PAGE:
The Ninth Circuit appears to have further held, in Rene v. MGM Grand Hotel, that
harassment “which targeted body parts clearly linked to [a person’s] sexuality” constituted
sexual discrimination prohibited by Title VII.18 Even though the victim believed he was
harassed because of his sexual orientation, the court held that “whatever else those attacks
may, or may not, have been ‘because of’ has no legal consequence.”19 Although the
plaintiff in Rene prevailed, the holding of the Ninth Circuit may contradict the Supreme
Court’s earlier holding in Oncale. As the dissent in Rene noted, the Ninth Circuit relied
in large part on Doe v. City of Belleville, in which the Seventh Circuit argued that
evidence of physical abuse of a sexual nature alone could lead to an inference that the
victim was targeted because of his gender.20 That judgment, however, was vacated and
remanded to the Seventh Circuit after the Court’s decision in Oncale.21 The text of the
opinion in Oncale also seems to require more than conduct of a sexual nature in order to
give rise to an inference that it was “because of sex.”22
Sex stereotypes. Based upon the Supreme Court’s opinion in Price Waterhouse
v. Hopkins, victims of sexual orientation discrimination may also prevail under Title VII,
where the facts also indicate the presence of discrimination for failure to conform to sex
stereotypes.23 In Price Waterhouse, a female employee was denied partnership in an
accounting firm, despite the fact that she was regarded as a high performer.24
Furthermore, partners in the firm had instructed her to act more femininely in order to be
considered for a partnership in the future.25 The Court held that Price Waterhouse was
applying standards for partnership in a prohibited sexually disparate manner, in that Title
The Court did note, however, that in the related context of racial discrimination it has never
presumed that members of one race will not discriminate against other members of the same race.
Id. at 78.
Id. at 80-81. This discussion of Oncale is not meant to imply that sexual orientation
harassment is only perpetrated by persons of the same sex as the victim, but merely to suggest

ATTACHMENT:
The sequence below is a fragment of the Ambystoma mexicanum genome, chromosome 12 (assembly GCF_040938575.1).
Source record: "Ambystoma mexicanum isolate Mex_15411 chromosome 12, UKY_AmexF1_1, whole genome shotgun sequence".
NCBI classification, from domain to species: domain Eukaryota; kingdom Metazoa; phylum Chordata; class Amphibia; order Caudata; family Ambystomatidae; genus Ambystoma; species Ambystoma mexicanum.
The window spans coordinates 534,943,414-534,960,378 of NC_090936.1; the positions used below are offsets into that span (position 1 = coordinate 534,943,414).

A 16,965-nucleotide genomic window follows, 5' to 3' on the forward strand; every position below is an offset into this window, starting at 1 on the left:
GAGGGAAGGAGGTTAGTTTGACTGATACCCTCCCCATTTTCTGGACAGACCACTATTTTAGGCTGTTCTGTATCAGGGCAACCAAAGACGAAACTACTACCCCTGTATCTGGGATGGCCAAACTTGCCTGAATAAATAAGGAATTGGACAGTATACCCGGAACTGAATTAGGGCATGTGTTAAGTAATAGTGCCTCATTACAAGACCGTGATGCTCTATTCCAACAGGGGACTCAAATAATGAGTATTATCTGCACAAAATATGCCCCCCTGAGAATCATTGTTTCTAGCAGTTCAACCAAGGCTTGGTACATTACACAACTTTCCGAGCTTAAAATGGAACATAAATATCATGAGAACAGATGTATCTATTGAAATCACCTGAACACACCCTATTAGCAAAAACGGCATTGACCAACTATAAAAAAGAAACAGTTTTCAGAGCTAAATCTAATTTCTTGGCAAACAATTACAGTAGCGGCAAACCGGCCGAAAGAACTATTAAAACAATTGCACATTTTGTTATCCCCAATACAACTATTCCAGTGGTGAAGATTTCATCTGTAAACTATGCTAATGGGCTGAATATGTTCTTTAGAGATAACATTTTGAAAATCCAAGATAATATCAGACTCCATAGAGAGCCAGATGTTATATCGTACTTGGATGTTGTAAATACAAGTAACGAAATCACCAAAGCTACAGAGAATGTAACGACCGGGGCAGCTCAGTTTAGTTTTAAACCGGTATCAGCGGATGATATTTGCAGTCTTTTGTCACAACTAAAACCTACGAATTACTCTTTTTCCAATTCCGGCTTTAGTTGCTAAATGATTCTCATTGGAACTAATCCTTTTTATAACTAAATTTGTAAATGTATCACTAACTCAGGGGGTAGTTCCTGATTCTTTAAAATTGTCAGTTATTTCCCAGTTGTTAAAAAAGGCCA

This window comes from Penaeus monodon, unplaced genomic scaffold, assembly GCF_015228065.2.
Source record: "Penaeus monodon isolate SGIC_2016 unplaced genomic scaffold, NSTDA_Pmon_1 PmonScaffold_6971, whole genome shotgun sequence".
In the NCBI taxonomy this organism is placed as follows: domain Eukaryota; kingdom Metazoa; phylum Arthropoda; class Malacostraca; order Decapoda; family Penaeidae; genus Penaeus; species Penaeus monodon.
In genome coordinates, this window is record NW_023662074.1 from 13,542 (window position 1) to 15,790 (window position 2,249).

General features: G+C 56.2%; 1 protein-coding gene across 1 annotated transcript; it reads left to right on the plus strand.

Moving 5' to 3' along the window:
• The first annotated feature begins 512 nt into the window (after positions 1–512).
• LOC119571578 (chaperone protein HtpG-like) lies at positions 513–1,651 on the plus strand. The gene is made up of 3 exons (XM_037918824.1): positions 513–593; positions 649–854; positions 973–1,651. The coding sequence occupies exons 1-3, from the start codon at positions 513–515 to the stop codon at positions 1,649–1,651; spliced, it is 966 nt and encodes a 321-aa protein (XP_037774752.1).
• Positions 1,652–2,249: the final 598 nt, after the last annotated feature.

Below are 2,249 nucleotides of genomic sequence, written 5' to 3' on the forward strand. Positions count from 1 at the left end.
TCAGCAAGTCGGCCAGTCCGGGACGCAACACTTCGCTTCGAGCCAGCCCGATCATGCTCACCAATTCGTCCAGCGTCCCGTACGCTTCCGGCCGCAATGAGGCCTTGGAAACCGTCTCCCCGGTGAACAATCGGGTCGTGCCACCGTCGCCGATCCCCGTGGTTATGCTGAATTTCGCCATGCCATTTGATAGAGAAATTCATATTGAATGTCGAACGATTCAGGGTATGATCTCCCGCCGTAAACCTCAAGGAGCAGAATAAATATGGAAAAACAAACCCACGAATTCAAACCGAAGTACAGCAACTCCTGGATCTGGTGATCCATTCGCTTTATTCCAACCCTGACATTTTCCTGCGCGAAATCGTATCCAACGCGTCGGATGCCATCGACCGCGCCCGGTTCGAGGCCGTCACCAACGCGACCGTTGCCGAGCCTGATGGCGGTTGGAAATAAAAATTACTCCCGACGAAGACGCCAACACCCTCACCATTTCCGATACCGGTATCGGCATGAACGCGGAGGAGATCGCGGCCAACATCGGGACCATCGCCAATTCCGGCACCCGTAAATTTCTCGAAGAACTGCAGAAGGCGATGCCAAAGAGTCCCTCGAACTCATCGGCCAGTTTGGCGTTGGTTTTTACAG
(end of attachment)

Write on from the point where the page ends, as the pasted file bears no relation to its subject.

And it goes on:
that an employer’s assertion that harassment occurred solely because of sexual orientation, and
not sex, may be refuted by the methods of proof offered in Oncale.
Rene v. MGM Grand Hotel, 305 F.3d 1061, 1066 (9th Cir. 2002). In this case, the court found
that the sexual nature of the harassers’ attacks, which were directed at the victim’s crotch and
anus, readily gave rise to the inference that he was targeted because of his sex. Id. at 1065.
Id. at 1064, 1066.
Id. at 1066 (citing Doe v. City of Belleville, 119 F.3d 563, 580 (7th Cir. 1997)).
City of Belleville v. Doe, 523 U.S. 1001 (1998).
“[The plaintiff] must always prove that the conduct at issue was not merely tinged with
offensive sexual connotations.” Oncale, 523 U.S. at 81.
Price Waterhouse v. Hopkins, 490 U.S. 228 (1989).
Id. at 233-234
Id. at 235.
VII did not permit an employer to evaluate female employees based upon their conformity
with the employer’s stereotypical view of femininity.26
Relying on Price Waterhouse, the Third Circuit held, in Bibby v. Phila. Coca Cola
Bottling Co., that harassment of an individual for failure to conform to sex stereotypes
could constitute harassment “because of sex” consistent with Oncale.27 Furthermore, the
court held that harassment for failure to conform to gender stereotypes is still “because
of sex” even if the animosity towards nonconformance is caused by a belief that such
behavior indicates homosexuality.28
Therefore, based upon the decisions in Rene v. MGM Grand Hotel and Bibby v. Coca
Cola, one could conclude that certain types of sexual orientation discrimination are
currently prohibited under Title VII.29 However, one should not take this to mean that
ENDA does not purport to prohibit conduct not already prohibited by Title VII. For
example, were an employer simply to require job applicants to state his or her sexual
orientation on a job application, and consequently refused to hire applicants that indicated
they were homosexuals, it is not clear that this would be prohibited by Title VII’s existing
provisions. However, such actions would almost certainly be prohibited by a plain
reading of ENDA.
Religious Organizations Under ENDA